In this paper, we have discussed the meaning and implementation of learning-oriented leadership in daily work, based on previous research and an empirical study of managers in industrial companies. The conclusions we can draw are that the facilitation of employees’ learning is an important task for managers and that, while a learning-oriented form of leadership seems to be carried out in their daily work, its implementation can vary greatly depending on several different factors that affect the managers’ latitude. Learning-oriented leadership is thus to be understood as situational in the sense that managers can choose how they want to act and what activities they want to use, but their choices are constrained or enabled by broader factors within the organisational context.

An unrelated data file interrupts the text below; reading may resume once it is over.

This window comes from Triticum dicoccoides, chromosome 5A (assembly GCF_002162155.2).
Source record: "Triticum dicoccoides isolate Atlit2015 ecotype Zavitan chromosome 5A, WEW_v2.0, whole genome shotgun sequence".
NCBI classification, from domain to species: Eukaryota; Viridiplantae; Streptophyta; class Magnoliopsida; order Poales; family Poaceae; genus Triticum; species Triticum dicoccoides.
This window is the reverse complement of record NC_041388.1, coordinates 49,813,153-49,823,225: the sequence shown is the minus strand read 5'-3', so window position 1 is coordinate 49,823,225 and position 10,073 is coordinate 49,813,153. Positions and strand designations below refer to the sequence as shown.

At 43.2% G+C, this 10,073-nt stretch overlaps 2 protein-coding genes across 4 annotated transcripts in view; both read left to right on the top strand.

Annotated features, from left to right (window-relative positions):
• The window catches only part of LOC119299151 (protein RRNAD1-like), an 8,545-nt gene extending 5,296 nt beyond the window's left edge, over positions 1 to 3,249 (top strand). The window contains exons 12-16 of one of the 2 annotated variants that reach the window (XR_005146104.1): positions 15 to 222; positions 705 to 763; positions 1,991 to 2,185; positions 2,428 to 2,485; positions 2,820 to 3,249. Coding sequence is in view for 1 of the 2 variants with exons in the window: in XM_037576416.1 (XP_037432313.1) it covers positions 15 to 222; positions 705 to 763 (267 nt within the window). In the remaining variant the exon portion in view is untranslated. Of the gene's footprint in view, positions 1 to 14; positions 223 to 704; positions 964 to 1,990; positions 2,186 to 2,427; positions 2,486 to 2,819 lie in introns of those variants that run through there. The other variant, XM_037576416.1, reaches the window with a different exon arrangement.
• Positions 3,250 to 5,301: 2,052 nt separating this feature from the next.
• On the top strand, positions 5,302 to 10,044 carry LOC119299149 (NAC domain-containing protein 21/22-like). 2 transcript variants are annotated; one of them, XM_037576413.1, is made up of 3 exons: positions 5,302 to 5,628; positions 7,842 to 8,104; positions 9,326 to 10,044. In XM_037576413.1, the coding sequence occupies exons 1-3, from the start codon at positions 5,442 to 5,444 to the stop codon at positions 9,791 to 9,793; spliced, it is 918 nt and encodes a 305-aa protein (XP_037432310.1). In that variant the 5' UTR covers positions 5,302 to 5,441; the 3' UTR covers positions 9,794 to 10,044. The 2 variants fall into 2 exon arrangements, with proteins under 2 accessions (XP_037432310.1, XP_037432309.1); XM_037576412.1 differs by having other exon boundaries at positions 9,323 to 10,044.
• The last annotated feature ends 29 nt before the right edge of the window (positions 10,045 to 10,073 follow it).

We can also conclude that a learning-oriented form of leadership does not necessarily have to be difficult to achieve or require special arrangements; rather, it can be advantageously based mainly on the informal learning that is constantly on-going during the daily work. Although planned activities, such as participation in formal learning arrangements, can provide a welcome addition of new knowledge, the utilisation of partially planned and spontaneous activities can integrate learning-oriented leadership more closely with managers’ daily work rather than being seen as yet another new task that they must add to their already full calendars. Finally, we can also argue that different kinds of learning appear to require different kinds of learning-oriented leadership. In relation to promoting adaptive learning, leadership can be directed towards promoting stability and routines within which learning can be found. When it comes to development-oriented learning, leadership is instead about supporting critical reflection, innovative thinking and readiness to reconsider habitual working methods.